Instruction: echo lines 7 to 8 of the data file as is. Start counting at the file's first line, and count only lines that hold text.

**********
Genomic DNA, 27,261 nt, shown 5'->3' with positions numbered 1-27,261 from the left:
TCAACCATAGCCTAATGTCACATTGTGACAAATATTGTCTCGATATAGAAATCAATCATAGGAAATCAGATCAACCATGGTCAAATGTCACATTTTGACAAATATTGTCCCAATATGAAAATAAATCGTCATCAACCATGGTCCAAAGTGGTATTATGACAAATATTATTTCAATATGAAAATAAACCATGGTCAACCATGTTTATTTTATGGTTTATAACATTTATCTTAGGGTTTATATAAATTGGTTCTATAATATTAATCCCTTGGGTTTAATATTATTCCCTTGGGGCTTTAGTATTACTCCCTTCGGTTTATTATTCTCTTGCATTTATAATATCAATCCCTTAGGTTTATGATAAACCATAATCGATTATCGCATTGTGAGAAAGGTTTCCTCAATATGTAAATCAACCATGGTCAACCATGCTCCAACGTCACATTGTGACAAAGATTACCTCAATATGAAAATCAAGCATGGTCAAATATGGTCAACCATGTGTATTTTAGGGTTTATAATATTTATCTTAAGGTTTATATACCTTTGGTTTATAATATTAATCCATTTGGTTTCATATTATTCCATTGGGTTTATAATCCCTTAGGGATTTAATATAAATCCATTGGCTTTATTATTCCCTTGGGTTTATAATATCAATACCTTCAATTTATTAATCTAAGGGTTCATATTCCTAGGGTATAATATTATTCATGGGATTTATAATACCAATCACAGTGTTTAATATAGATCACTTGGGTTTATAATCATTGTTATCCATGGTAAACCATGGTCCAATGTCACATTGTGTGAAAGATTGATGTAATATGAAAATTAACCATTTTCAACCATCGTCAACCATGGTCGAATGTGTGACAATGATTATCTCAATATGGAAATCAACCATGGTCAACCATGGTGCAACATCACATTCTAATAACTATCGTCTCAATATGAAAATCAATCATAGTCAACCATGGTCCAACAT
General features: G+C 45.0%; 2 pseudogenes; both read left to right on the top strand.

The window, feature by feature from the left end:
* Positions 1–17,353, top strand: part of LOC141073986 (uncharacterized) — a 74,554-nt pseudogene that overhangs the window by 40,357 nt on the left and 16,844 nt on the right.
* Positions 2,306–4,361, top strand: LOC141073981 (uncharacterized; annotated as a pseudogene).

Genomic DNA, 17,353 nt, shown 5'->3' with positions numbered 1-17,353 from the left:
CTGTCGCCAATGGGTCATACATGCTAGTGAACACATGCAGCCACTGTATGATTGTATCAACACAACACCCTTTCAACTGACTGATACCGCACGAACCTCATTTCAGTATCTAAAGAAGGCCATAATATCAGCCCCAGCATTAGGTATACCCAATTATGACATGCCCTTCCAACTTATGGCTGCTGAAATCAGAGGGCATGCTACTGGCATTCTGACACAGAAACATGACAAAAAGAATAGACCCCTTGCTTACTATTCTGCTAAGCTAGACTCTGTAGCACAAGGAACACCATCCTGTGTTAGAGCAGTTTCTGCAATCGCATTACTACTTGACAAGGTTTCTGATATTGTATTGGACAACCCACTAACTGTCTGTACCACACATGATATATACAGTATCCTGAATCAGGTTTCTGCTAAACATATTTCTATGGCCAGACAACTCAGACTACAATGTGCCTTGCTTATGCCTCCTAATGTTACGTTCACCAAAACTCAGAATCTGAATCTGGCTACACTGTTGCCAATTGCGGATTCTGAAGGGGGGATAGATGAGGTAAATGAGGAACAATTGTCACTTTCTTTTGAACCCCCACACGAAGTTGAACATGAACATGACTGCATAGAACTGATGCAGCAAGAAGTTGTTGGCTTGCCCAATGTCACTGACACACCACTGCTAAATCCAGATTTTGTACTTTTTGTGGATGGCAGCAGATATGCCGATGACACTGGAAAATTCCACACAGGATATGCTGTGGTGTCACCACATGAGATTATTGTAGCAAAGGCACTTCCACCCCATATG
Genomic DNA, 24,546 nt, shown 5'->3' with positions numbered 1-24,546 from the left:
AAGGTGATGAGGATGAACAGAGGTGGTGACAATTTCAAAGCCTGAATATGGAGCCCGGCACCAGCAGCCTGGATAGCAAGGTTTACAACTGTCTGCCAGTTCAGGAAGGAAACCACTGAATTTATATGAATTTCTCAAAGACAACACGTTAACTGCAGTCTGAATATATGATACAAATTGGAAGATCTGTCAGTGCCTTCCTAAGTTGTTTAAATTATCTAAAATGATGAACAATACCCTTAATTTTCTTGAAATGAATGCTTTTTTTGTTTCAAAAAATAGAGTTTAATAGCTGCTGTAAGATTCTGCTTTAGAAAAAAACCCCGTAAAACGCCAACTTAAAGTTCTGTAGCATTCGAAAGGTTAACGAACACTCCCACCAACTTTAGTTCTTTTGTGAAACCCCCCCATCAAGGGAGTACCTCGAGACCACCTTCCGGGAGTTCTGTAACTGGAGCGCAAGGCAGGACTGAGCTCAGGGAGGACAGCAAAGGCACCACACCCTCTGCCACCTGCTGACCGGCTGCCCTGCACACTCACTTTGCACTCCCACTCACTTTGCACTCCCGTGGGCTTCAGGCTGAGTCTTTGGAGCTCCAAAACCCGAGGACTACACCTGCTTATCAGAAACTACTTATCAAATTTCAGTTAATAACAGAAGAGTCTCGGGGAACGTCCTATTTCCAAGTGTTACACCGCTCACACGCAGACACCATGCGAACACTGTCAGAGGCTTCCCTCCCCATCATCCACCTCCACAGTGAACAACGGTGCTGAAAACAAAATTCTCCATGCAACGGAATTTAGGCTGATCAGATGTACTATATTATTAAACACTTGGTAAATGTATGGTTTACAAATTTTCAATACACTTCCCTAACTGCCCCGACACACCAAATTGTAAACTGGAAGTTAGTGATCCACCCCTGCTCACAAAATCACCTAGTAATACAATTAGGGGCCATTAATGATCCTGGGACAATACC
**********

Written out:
Genomic DNA, 17,353 nt, shown 5'->3' with positions numbered 1-17,353 from the left:
CTGTCGCCAATGGGTCATACATGCTAGTGAACACATGCAGCCACTGTATGATTGTATCAACACAACACCCTTTCAACTGACTGATACCGCACGAACCTCATTTCAGTATCTAAAGAAGGCCATAATATCAGCCCCAGCATTAGGTATACCCAATTATGACATGCCCTTCCAACTTATGGCTGCTGAAATCAGAGGGCATGCTACTGGCATTCTGACACAGAAACATGACAAAAAGAATAGACCCCTTGCTTACTATTCTGCTAAGCTAGACTCTGTAGCACAAGGAACACCATCCTGTGTTAGAGCAGTTTCTGCAATCGCATTACTACTTGACAAGGTTTCTGATATTGTATTGGACAACCCACTAACTGTCTGTACCACACATGATATATACAGTATCCTGAATCAGGTTTCTGCTAAACATATTTCTATGGCCAGACAACTCAGACTACAATGTGCCTTGCTTATGCCTCCTAATGTTACGTTCACCAAAACTCAGAATCTGAATCTGGCTACACTGTTGCCAATTGCGGATTCTGAAGGGGGGATAGATGAGGTAAATGAGGAACAATTGTCACTTTCTTTTGAACCCCCACACGAAGTTGAACATGAACATGACTGCATAGAACTGATGCAGCAAGAAGTTGTTGGCTTGCCCAATGTCACTGACACACCACTGCTAAATCCAGATTTTGTACTTTTTGTGGATGGCAGCAGATATGCCGATGACACTGGAAAATTCCACACAGGATATGCTGTGGTGTCACCACATGAGATTATTGTAGCAAAGGCACTTCCACCCCATATG